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Hamas rant sheds light on Gaza fuel crisis

Apr 5, 2012 | Ahron Shapiro

Hamas rant sheds light on Gaza fuel crisis
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A deal signed Tuesday between the Palestinian Authority and Hamas may or may not herald the end to the Gazan fuel shortage as discussed in my previous blog post on the subject, but a recent television interview with Hamas’ Minister of the Interior and of National Security Fathi Hammad offers a glimpse into the strain the situation was causing within Hamas: 

(The interview, which was conducted on March 23 for Egyptian Al-Hekma TV and translated by MEMRI, has been making its rounds on many popular blogs, including Andrew Bolt’s.)
 
There’s a lot going on in the video. First of all, Hammad is simply unhinged. Even coming from a television culture that is not known for its soft-spoken or subtle qualities, Hammad is shouting and ranting his way through his points.
It’s interesting to recall what is sending him into such paroxysms – he is demanding that Egypt restore Hamas’ “right” to illegally smuggle subsidised fuel, intended for Egyptians, into Gaza rather than pay market prices for them as Egypt is now demanding after shutting down the smuggling operations.  These fuels, it should be noted, were then taxed and sold as a revenue source for Hamas. Hammad is indignantly and angrily demanding that Egypt – which has its own very severe economic and fiscal problems – allow Hamas to continue engaging in a kind of theft from the Egyptian government. 

And what about his arguments? First, Hammad makes the case that the population of Gaza represents only two percent of the population of Egypt, diminishing the requirements of Gaza compared to Egypt’s overall energy needs. (This is particularly insensitive to the fact that Egyptians themselves are enduring a lasting fuel shortage, which is beginning to create shortages in other crucial items, such as food).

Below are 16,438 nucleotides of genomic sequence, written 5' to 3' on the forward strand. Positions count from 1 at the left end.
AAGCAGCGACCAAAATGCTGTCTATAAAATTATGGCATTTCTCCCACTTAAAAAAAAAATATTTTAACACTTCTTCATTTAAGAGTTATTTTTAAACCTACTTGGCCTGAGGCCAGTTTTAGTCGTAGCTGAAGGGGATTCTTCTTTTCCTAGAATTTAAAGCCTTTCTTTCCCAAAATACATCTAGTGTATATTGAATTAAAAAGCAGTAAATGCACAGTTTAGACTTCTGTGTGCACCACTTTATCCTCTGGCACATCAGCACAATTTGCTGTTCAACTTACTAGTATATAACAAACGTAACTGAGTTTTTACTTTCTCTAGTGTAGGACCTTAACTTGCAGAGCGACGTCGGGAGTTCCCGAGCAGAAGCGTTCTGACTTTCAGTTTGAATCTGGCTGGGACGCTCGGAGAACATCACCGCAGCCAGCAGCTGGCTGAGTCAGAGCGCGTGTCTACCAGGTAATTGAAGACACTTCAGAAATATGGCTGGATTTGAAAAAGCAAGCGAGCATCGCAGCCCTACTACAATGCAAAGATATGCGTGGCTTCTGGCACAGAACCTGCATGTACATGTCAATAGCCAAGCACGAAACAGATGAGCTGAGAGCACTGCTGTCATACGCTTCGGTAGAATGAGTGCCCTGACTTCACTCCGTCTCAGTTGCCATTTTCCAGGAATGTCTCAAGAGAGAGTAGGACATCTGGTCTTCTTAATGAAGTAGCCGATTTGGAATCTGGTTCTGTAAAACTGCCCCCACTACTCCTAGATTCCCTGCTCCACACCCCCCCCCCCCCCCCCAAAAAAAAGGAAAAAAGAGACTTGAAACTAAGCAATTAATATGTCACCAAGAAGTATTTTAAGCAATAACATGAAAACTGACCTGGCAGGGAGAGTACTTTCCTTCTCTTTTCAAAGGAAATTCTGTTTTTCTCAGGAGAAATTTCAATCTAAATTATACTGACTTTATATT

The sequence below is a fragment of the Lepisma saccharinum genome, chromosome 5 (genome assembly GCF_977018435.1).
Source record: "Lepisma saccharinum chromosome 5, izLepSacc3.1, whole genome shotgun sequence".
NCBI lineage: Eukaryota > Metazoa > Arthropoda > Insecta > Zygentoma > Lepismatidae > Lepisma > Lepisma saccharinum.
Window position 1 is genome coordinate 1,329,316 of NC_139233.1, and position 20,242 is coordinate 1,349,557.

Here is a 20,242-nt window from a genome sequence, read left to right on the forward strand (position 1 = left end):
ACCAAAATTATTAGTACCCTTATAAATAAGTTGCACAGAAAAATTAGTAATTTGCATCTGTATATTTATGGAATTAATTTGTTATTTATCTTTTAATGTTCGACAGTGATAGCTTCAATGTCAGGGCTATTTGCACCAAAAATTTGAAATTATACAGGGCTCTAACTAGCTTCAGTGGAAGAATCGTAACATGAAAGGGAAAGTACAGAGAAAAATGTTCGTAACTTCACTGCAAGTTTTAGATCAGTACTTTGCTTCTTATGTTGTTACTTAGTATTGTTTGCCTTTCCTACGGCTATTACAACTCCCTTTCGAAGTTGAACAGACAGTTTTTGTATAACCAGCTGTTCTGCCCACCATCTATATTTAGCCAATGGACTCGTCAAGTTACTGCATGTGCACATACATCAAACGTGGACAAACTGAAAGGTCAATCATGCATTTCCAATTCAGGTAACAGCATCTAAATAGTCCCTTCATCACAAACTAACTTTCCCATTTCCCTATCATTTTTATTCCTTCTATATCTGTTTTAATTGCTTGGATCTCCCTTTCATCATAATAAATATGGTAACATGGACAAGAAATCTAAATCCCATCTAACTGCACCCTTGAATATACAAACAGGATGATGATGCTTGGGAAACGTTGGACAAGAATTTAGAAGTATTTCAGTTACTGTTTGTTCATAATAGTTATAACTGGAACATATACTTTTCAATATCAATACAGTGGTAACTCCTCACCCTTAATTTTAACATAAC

He also appeals to Egyptians on idealistic grounds, but not out of humanitarianism – rather because Gaza is, in his telling, the “spearhead” of the jihad movement. We’re not begging for charity, Hammad essentially insists, but asking for material resources to continue to wage war against Israel.
 
Finally, much has been made on Hammad’s last point of appeal to Egypt, which is to argue that most Palestinians aren’t really Palestinians all, but Egyptians and Saudis by origin and as such deserve their support as part of one big extended family.

“Allah be praised, we all have Arab roots, and every Palestinian, in Gaza and throughout Palestine, can prove his Arab roots – whether from Saudi Arabia, from Yemen, or anywhere. We have blood ties. So where is your affection and mercy?…
Personally, half my family is Egyptian. We are all like that. More than 30 families in the Gaza Strip are called Al-Masri [“Egyptian”]. Brothers, half of the Palestinians are Egyptians and the other half are Saudis.
Who are the Palestinians? We have many families called Al-Masri, whose roots are Egyptian. Egyptian! They may be from Alexandria, from Cairo, from Dumietta, from the North, from Aswan, from Upper Egypt. We are Egyptians. We are Arabs. We are Muslims. We are a part of you.”

 

 
Don’t expect Hammad’s take on the roots of the Palestinian people to be entertained by the UN’s exclusive Palestinian refugee organ, UNRWA, or anyone else in the international community, anytime soon.

Ironically, Hammad views are somewhat similar to claims made by US Presidential candidate Newt Gingrich back in December.

Gingrich called Palestinians “an invented people” who are actually “in fact Arabs and who were historically part of the Arab community” – views that created some controversy at the time he said them.

Meanwhile, it is worth noting that the new PA-Hamas fuel deal is to import Israeli fuel for Gaza’s power plant – and to include elaborate mechanisms so that Hamas does not have any direct contact with the Israeli company.  This again contradicts the oft-repeated lie that the the Gaza fuel crisis is somehow caused by the Israeli blockade.

– Ahron Shapiro

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